Here are thoughts on three reasons consequential change (never mind a change for the better) doesn’t come easy — and maybe an idea or two about a frame of reference for anyone aspiring to lead meaningful change.

1. Change Forces A Different Perspective

Consequential change makes us look at things through a different prism. And even when the idea is embraced, the day-to-day reality can be exceedingly uncomfortable. Things appear askew. The once-beaten path is fraught with unfamiliar twists and turns . . . and was that a Danger Ahead posting?

Solutions aren’t as clear as they once seemed. Or as we want them to be. The temptation to put on the old perspective is mighty.

2. Change Forces New Conversations

Those skilled at thwarting it instinctively know the easiest way to prevent change is to perpetuate the same old conversations. Use the same vocabulary, focus on the same issues, listen to the same voices and the status quo is secure.

Anything out of the norm can have the effect of nails-on-a-chalkboard, or a previously unsung dissonant chord. In this context, dissonance taps into fear.

Doubt this? Consider how each generation of parents tends to respond to the music of the new generation.

3. Change Underscores A Temporary-ness

Change is first hand experience that very few things endure. Main Street isn’t the Main Street of our youth. Nothing is as unsettling.

And if the things we view as bedrocks of each day can be so temporary, what can we depend on? Facing this, the natural reflex is a retreat to the comforts of what we know.

But the agents of change are tenacious.

From commerce to political regime, social enterprise to personal endeavors, nothing is immune. Everything will change.

Leading Change

The truth is that it is not difficult to act like a change agent. A platform and a megaphone can catapult one into the spotlight for a season.

But extraordinary leadership focuses on three things that result in change for the better:

  • Provide a framework for a new perspective — this is about vision;
  • Inspire and instigate better conversations — this is about intentional listening and engaging; and
  • Leverage the lasting nature of relationship.

Fail to articulate a clear vision, engage around the issues of yesterday, or ignore the real fabric of community — relationships — and the road to a change for the better will, at best, be a rocky one.

Beware the siren call of shortcuts that promise quick fixes, no pain and disproportionate gain. Change will come, to be sure; but it may not be what we bargained for.

Business Development Efforts That Put You In The Right Place At The Right Time

HourGlassSome seem to have an uncanny knack of being in the right place at the right time; but when it comes to business development, success is rarely happenstance. In fact, the epitome of strategic marketing and sales is taking the steps necessary to reach the right target, at the right time, with precisely the right message.

So, if it isn’t simply luck of the draw, what is the makeup of such a strategy? What are those individuals and teams doing that seems to repeatedly create a timely intersection with opportunity? Can it be replicated?

Here are five keys to business development efforts that will increasingly find you in the right place at the right time.

1. Identify A Target

While some make it seem easy, business development effectiveness isn’t a matter of luck. It is a matter of smart targeting. That is, knowing specifically who you want to connect with, and the role each target plays in the development of your professional network. (Here’s more on this topic.)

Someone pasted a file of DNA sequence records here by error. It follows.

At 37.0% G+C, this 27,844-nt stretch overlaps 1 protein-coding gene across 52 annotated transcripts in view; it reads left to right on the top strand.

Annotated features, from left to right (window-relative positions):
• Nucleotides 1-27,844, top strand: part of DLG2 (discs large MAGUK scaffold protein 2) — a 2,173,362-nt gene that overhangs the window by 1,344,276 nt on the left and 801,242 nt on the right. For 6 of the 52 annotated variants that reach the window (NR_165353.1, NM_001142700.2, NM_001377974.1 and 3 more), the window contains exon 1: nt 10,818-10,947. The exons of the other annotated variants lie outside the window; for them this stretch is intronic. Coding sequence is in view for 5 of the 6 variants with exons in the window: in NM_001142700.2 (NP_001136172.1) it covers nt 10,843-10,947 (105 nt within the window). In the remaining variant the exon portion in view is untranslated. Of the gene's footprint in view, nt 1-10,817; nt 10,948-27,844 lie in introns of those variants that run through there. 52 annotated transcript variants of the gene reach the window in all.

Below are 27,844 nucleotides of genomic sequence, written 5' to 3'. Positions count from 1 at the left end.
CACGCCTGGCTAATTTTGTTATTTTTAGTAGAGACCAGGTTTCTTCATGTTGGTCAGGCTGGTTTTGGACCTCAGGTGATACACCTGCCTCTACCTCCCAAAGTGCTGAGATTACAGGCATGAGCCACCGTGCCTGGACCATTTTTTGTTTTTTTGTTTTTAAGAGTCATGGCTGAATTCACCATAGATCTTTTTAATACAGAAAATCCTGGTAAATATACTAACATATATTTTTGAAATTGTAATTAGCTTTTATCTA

2. Know Your Target Well

Once a target has been identified, those who make it seem easy invest the time and energy necessary to learn what the target cares about; what drives them (or what drives them crazy); what keeps them up at night. Intel around the challenges and opportunities faced by your target, as well as an understanding of what the competitive landscape looks like, will shape the content around which you can differentiate and communicate.

3. Plan Strategic Visibility

Now we get down to the “being in the right place” part of the equation. And just in case we need to say it — there is no cookie cutter approach to this. The most effective visibility campaign likely involves both content distribution and face-to-face meetings. Add the strategic use of social media and blogging to the cadre of traditional content distribution tools like websites and newsletters, and there have never been more options for creating and maintaining visibility.

But your visibility can be more than the dispensing of content by incorporating productive face-to-face and intentional listening moments. Entertainment and custom tailored events can be effective, of course; but visibility takes on a personal tone when you find a way to instigate a collaborative experience. Sharing the podium, participating on a panel, or even white-board brainstorming changes the relationship. Interviews and focus groups offer opportunities to listen carefully…and communicate volumes about what it is like to work with you.

4. Build Equity

This is where professional relationships begin to form. Listen carefully, deliver real value, and your efforts transcend the average sales and business development experience. Creativity pays off, providing measurable differentiation. Seek interactive opportunities to meet a real need.

5. Give It Time

If you’re looking for bottom-line impact in the near term, here’s hoping you’ve been delivering value and maintaining visibility for an appropriate period. But plenty of otherwise potentially effective efforts are doomed from the outset thanks to an expectation that a vibrant and relevant network can be created overnight (or out of thin air).

In the vast majority of professional service offerings, relationship trumps everything. And relationships are the byproduct of visibility, delivering value and building equity over time. Productive networks do not materialize over night. And the kind of relationships that a stable practice is built on do not typically fall into your lap. Invest in experiences that deliver value, and then stick with it long enough to let the seeds of relationship take hold.

Keep it up long enough, and a productive network will emerge.

These five keys are at the operational heart of those who seem to consistently be in the right place at the right time with the right message. It is far from a matter of luck.